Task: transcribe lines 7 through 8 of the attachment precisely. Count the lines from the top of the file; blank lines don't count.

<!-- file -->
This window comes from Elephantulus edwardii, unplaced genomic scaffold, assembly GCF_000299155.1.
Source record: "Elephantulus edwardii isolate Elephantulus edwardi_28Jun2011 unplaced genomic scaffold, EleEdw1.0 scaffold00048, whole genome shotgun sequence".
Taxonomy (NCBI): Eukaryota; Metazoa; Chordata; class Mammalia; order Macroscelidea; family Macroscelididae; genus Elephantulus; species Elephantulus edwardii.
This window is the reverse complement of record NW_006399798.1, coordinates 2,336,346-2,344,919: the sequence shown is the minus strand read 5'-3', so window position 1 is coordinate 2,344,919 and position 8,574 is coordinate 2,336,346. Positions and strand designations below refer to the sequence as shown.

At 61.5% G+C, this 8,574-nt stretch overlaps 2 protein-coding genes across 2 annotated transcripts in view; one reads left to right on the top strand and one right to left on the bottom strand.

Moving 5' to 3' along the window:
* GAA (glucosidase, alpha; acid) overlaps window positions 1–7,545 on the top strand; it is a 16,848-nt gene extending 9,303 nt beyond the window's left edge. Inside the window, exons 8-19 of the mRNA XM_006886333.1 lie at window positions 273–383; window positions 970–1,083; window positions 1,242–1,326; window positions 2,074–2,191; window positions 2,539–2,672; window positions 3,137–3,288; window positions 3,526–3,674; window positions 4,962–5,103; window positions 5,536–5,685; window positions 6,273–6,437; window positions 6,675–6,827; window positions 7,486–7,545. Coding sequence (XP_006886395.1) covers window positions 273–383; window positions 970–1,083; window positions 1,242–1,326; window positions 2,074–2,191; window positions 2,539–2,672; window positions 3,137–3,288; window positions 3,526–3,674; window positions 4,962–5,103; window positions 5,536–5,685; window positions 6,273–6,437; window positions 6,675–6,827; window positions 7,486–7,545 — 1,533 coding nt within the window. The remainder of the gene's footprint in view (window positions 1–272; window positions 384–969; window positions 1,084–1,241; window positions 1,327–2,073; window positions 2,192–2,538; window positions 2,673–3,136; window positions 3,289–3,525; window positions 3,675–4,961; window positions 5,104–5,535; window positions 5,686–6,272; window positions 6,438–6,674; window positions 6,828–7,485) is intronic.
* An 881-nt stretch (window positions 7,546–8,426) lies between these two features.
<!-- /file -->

* GAA (glucosidase, alpha; acid) overlaps window positions 1–7,545 on the top strand; it is a 16,848-nt gene extending 9,303 nt beyond the window's left edge. Inside the window, exons 8-19 of the mRNA XM_006886333.1 lie at window positions 273–383; window positions 970–1,083; window positions 1,242–1,326; window positions 2,074–2,191; window positions 2,539–2,672; window positions 3,137–3,288; window positions 3,526–3,674; window positions 4,962–5,103; window positions 5,536–5,685; window positions 6,273–6,437; window positions 6,675–6,827; window positions 7,486–7,545. Coding sequence (XP_006886395.1) covers window positions 273–383; window positions 970–1,083; window positions 1,242–1,326; window positions 2,074–2,191; window positions 2,539–2,672; window positions 3,137–3,288; window positions 3,526–3,674; window positions 4,962–5,103; window positions 5,536–5,685; window positions 6,273–6,437; window positions 6,675–6,827; window positions 7,486–7,545 — 1,533 coding nt within the window. The remainder of the gene's footprint in view (window positions 1–272; window positions 384–969; window positions 1,084–1,241; window positions 1,327–2,073; window positions 2,192–2,538; window positions 2,673–3,136; window positions 3,289–3,525; window positions 3,675–4,961; window positions 5,104–5,535; window positions 5,686–6,272; window positions 6,438–6,674; window positions 6,828–7,485) is intronic.
* An 881-nt stretch (window positions 7,546–8,426) lies between these two features.